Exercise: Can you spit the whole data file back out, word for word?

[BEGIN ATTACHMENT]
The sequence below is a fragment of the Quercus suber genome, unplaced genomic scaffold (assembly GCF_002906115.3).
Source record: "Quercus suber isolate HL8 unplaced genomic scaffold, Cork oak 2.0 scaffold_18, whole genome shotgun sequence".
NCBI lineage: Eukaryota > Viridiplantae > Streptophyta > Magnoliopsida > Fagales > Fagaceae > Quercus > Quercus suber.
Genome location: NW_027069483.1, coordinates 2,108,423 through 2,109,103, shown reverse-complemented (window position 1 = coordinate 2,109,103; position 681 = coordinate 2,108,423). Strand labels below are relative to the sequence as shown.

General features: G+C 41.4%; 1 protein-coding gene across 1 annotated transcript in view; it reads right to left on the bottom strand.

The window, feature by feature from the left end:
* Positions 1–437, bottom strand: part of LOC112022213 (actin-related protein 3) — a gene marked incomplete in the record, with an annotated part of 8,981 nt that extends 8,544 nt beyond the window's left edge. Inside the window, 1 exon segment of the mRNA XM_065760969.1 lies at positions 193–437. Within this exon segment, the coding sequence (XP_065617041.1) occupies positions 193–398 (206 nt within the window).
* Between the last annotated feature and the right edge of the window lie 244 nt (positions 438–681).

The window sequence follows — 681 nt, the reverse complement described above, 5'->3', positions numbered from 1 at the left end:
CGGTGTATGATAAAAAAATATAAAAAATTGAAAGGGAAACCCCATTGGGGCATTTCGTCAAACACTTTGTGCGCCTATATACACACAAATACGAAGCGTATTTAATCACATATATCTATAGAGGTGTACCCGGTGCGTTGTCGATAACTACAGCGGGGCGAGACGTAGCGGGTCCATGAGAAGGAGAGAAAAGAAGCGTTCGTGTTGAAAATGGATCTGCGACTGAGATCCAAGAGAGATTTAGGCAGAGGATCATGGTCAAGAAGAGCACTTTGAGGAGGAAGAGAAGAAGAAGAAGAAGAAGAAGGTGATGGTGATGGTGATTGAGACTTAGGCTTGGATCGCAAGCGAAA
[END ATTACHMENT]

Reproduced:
The sequence below is a fragment of the Quercus suber genome, unplaced genomic scaffold (assembly GCF_002906115.3).
Source record: "Quercus suber isolate HL8 unplaced genomic scaffold, Cork oak 2.0 scaffold_18, whole genome shotgun sequence".
NCBI lineage: Eukaryota > Viridiplantae > Streptophyta > Magnoliopsida > Fagales > Fagaceae > Quercus > Quercus suber.
Genome location: NW_027069483.1, coordinates 2,108,423 through 2,109,103, shown reverse-complemented (window position 1 = coordinate 2,109,103; position 681 = coordinate 2,108,423). Strand labels below are relative to the sequence as shown.

General features: G+C 41.4%; 1 protein-coding gene across 1 annotated transcript in view; it reads right to left on the bottom strand.

The window, feature by feature from the left end:
* Positions 1–437, bottom strand: part of LOC112022213 (actin-related protein 3) — a gene marked incomplete in the record, with an annotated part of 8,981 nt that extends 8,544 nt beyond the window's left edge. Inside the window, 1 exon segment of the mRNA XM_065760969.1 lies at positions 193–437. Within this exon segment, the coding sequence (XP_065617041.1) occupies positions 193–398 (206 nt within the window).
* Between the last annotated feature and the right edge of the window lie 244 nt (positions 438–681).

The window sequence follows — 681 nt, the reverse complement described above, 5'->3', positions numbered from 1 at the left end:
CGGTGTATGATAAAAAAATATAAAAAATTGAAAGGGAAACCCCATTGGGGCATTTCGTCAAACACTTTGTGCGCCTATATACACACAAATACGAAGCGTATTTAATCACATATATCTATAGAGGTGTACCCGGTGCGTTGTCGATAACTACAGCGGGGCGAGACGTAGCGGGTCCATGAGAAGGAGAGAAAAGAAGCGTTCGTGTTGAAAATGGATCTGCGACTGAGATCCAAGAGAGATTTAGGCAGAGGATCATGGTCAAGAAGAGCACTTTGAGGAGGAAGAGAAGAAGAAGAAGAAGAAGAAGGTGATGGTGATGGTGATTGAGACTTAGGCTTGGATCGCAAGCGAAA